I was challenged in my thinking by my friend Kristi, who is always saying "hello" or "have a nice day!" to random people, even people who look kind of scary to me. Then last week I was in Panera with another friend and he started chatting it up with the guy who was refilling the milk on the coffee bar. After these two experiences and a sermon about getting involved with people in the community in which one lives, I started becoming more aware of the people around me. I noticed that no one actually talks to anyone else and how many people walk around with headphones in, as if oblivious to the entire rest of the world. If anyone steps outside of the box and actually speaks to someone, everyone else standing around exchange glances like, "what does she think she's doing?" I experienced that on the subway, which isn't shocking since each person in NYC seems to be living in a personal bubble.
I have two stories about people breaking out of the "don't talk to strangers" mold and pulling me out along with them. The first occurred in a tavern here in Nyack on street fair day. I was waiting outside the ladies' room for Kristi when I was joined by a 40's-something lady who needed to use the restroom. We started chatting about the narrowness of the hallway, which led to talking about us both being at the tavern for the first time, which led to her explaining that she wasn't from Nyack but was on a first date with a guy whom she had met online. She said she had been so nervous beforehand that she couldn't even put mascara on because her hand was shaking. Her giddiness and openness made me want to giggle with delight as she told me how well the date was going. I later saw she and her date holding hands as they browsed the booths at the street fair. The encounter left me feeling happy and thankful that I have the kind of face that people feel they can talk to, even if they just met me waiting for the ladies' room.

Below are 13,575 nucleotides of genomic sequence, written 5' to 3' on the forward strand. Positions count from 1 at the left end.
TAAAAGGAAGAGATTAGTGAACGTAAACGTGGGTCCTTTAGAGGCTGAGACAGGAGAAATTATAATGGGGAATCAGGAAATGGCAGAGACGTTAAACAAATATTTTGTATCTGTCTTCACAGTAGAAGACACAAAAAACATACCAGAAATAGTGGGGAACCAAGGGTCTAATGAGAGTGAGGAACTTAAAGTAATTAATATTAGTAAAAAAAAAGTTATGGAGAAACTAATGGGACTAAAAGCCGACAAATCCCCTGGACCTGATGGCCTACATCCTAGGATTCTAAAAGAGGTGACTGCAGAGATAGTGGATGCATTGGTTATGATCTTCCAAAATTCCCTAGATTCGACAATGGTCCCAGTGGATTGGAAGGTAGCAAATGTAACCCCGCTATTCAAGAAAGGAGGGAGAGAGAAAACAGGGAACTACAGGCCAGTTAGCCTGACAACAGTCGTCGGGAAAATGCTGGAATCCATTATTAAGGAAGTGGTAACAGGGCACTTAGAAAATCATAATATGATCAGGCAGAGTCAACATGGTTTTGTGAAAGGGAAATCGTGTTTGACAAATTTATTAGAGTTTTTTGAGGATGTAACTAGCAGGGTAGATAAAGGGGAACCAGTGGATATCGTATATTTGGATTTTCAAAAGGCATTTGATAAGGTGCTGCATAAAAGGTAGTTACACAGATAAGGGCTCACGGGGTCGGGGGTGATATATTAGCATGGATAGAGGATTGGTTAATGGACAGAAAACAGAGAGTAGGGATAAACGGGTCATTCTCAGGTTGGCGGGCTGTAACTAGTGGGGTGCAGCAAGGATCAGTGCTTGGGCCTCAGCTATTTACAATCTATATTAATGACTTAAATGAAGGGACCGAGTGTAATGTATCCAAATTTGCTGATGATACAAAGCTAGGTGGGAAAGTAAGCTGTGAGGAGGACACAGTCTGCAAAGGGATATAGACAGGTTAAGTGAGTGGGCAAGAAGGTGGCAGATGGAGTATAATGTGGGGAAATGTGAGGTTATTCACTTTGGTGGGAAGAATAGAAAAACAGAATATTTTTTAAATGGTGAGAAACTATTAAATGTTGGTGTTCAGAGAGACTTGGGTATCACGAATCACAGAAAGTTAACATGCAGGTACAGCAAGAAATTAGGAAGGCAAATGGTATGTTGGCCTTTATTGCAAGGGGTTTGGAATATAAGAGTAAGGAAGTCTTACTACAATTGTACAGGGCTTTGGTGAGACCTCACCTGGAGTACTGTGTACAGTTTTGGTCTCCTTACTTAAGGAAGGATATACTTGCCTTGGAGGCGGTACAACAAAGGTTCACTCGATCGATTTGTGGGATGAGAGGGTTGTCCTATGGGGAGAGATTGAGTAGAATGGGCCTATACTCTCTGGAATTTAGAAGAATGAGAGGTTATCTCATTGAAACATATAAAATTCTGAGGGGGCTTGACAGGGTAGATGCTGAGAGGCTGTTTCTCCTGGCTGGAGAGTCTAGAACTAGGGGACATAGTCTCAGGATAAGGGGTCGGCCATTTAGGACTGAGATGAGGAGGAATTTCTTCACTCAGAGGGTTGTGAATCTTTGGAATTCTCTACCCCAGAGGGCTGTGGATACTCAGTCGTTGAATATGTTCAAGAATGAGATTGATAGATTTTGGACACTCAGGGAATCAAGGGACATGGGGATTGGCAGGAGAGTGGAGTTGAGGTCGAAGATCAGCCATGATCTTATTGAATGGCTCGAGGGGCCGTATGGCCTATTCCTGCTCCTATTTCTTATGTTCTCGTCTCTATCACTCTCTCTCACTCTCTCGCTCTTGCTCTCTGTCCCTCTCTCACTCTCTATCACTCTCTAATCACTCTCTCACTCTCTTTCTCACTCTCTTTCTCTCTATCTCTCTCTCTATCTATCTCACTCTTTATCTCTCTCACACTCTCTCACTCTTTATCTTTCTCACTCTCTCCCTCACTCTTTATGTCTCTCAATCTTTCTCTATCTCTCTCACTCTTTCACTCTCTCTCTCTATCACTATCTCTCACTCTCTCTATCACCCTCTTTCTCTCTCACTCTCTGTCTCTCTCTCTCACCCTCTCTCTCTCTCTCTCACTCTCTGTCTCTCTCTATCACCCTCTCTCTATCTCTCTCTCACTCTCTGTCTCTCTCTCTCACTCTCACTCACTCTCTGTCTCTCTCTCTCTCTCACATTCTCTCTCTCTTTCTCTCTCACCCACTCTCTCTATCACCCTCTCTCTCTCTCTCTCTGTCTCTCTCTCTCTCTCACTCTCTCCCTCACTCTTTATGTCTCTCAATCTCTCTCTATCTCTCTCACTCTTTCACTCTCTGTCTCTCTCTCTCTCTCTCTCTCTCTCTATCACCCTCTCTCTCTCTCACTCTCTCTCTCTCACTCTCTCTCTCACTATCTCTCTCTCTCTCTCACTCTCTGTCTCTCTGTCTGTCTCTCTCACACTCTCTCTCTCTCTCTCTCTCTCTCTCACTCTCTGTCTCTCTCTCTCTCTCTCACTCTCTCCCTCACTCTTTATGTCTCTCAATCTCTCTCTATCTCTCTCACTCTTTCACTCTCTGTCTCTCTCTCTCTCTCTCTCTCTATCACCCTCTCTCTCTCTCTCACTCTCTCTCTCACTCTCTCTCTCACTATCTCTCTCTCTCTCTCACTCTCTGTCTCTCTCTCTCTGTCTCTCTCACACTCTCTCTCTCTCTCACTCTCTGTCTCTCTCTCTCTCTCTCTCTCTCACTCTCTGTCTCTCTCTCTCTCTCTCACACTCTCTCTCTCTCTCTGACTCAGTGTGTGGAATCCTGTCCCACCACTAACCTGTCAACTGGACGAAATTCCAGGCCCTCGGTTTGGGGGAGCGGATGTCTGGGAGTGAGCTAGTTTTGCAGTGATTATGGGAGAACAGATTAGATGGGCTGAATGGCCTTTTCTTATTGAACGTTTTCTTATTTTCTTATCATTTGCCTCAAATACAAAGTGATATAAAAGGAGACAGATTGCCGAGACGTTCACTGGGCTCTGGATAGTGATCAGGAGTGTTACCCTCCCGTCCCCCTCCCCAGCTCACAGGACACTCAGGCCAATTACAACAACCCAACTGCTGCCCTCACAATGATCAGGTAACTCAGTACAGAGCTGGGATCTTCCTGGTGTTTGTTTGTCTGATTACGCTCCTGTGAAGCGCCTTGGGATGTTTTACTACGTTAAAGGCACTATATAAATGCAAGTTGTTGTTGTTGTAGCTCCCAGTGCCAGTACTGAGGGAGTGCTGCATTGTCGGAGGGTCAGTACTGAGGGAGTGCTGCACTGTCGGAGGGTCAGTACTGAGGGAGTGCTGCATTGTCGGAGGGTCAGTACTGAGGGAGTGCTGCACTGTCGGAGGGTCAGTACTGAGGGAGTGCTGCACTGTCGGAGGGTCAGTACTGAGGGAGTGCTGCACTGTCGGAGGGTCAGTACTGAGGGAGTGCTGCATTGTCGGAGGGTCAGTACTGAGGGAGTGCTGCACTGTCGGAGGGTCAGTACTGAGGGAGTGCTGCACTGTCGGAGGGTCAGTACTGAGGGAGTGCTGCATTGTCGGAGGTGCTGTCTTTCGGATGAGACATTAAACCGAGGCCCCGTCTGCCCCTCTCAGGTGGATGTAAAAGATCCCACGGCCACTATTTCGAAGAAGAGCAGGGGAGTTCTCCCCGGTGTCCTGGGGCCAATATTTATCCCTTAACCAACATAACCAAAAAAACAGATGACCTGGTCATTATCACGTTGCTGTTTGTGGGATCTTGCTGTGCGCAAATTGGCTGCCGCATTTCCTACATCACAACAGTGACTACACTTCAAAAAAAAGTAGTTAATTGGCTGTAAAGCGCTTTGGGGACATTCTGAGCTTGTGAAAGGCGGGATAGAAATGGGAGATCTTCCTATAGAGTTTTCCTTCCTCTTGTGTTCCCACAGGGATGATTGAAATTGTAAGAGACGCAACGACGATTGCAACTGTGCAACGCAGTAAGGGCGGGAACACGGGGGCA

The second story took place last Thursday morning. I had run down to the river and was walking back to the college campus where my apartment is located. On the way to the river, I had noticed the midde-aged school crossing guard setting up shop at the three-way intersection. There is a middle school on the college campus, so the crossing guard comes every morning to help the students cross safely - there's pretty much zero chance they'd make it without him, as crazy as Nyack drivers are. As I came up to the corner where I needed to cross, I realized that I was the only one waiting to cross and that I would probably need the services of the crossing guard. I was standing there feeling a bit sheepish when the man started talking to me. I quickly pulled the earbud out of my left ear and chatted it up with him as he asked if I went to the college, where I was from, etc. He then stopped traffic for only me, walked to the middle of the road with his little sign, and wished me a good day. He had been so surprisingly, unexpectedly kind, even just in his tone and the way he asked me questions that I couldn't stop smiling as I hiked up the hill to my apartment.
Neither of these stories are extravagant. Nothing out of the ordinary was spoken. Neither of the people involved were celebrities or superheroes. Yet both times I left the scene feeling happy and important, as if my presence in that particular place mattered, as did theirs. Jesus chatted it up with strangers on a regular basis - strangers who were usually the untouchable, unmentionable outcasts of society. Jesus taught us that no one is "untouchable," "unmentionable," or an "outcast." He didn't ignore people as he walked on the street, so why do I? Something as simple as a smile, a nod, a "hello," or a "how are you doing?" could be a ray of sunshine in someone's rainy day. So talk to the people. You never know how you will impact a person's life.